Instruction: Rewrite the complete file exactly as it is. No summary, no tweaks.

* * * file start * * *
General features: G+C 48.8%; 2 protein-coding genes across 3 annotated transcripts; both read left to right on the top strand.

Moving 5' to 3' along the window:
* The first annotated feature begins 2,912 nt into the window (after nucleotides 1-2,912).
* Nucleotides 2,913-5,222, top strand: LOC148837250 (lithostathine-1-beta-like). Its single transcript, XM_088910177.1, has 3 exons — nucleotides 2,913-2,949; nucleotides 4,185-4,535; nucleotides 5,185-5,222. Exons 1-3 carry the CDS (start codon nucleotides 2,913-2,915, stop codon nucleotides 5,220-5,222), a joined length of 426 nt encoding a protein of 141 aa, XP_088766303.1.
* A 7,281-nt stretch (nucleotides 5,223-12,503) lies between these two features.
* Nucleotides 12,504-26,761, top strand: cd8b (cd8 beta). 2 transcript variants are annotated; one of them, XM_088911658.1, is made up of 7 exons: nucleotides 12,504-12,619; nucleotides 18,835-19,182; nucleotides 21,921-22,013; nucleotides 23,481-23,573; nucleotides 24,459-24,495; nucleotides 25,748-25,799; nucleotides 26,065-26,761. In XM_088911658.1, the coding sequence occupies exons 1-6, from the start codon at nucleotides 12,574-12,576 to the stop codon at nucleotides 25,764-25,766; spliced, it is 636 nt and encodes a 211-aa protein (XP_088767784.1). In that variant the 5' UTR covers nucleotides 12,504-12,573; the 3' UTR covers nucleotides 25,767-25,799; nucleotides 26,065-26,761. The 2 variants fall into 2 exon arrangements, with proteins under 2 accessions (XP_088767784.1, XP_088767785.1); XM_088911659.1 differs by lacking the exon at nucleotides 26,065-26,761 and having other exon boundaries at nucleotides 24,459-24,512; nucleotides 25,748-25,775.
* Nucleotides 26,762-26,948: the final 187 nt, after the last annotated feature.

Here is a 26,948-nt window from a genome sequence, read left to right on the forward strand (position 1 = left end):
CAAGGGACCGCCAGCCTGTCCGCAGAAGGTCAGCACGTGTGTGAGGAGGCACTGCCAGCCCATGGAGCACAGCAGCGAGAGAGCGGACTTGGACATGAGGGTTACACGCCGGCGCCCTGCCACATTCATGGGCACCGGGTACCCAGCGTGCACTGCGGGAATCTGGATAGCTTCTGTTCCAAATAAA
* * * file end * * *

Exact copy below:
General features: G+C 48.8%; 2 protein-coding genes across 3 annotated transcripts; both read left to right on the top strand.

Moving 5' to 3' along the window:
* The first annotated feature begins 2,912 nt into the window (after nucleotides 1-2,912).
* Nucleotides 2,913-5,222, top strand: LOC148837250 (lithostathine-1-beta-like). Its single transcript, XM_088910177.1, has 3 exons — nucleotides 2,913-2,949; nucleotides 4,185-4,535; nucleotides 5,185-5,222. Exons 1-3 carry the CDS (start codon nucleotides 2,913-2,915, stop codon nucleotides 5,220-5,222), a joined length of 426 nt encoding a protein of 141 aa, XP_088766303.1.
* A 7,281-nt stretch (nucleotides 5,223-12,503) lies between these two features.
* Nucleotides 12,504-26,761, top strand: cd8b (cd8 beta). 2 transcript variants are annotated; one of them, XM_088911658.1, is made up of 7 exons: nucleotides 12,504-12,619; nucleotides 18,835-19,182; nucleotides 21,921-22,013; nucleotides 23,481-23,573; nucleotides 24,459-24,495; nucleotides 25,748-25,799; nucleotides 26,065-26,761. In XM_088911658.1, the coding sequence occupies exons 1-6, from the start codon at nucleotides 12,574-12,576 to the stop codon at nucleotides 25,764-25,766; spliced, it is 636 nt and encodes a 211-aa protein (XP_088767784.1). In that variant the 5' UTR covers nucleotides 12,504-12,573; the 3' UTR covers nucleotides 25,767-25,799; nucleotides 26,065-26,761. The 2 variants fall into 2 exon arrangements, with proteins under 2 accessions (XP_088767784.1, XP_088767785.1); XM_088911659.1 differs by lacking the exon at nucleotides 26,065-26,761 and having other exon boundaries at nucleotides 24,459-24,512; nucleotides 25,748-25,775.
* Nucleotides 26,762-26,948: the final 187 nt, after the last annotated feature.

Here is a 26,948-nt window from a genome sequence, read left to right on the forward strand (position 1 = left end):
CAAGGGACCGCCAGCCTGTCCGCAGAAGGTCAGCACGTGTGTGAGGAGGCACTGCCAGCCCATGGAGCACAGCAGCGAGAGAGCGGACTTGGACATGAGGGTTACACGCCGGCGCCCTGCCACATTCATGGGCACCGGGTACCCAGCGTGCACTGCGGGAATCTGGATAGCTTCTGTTCCAAATAAA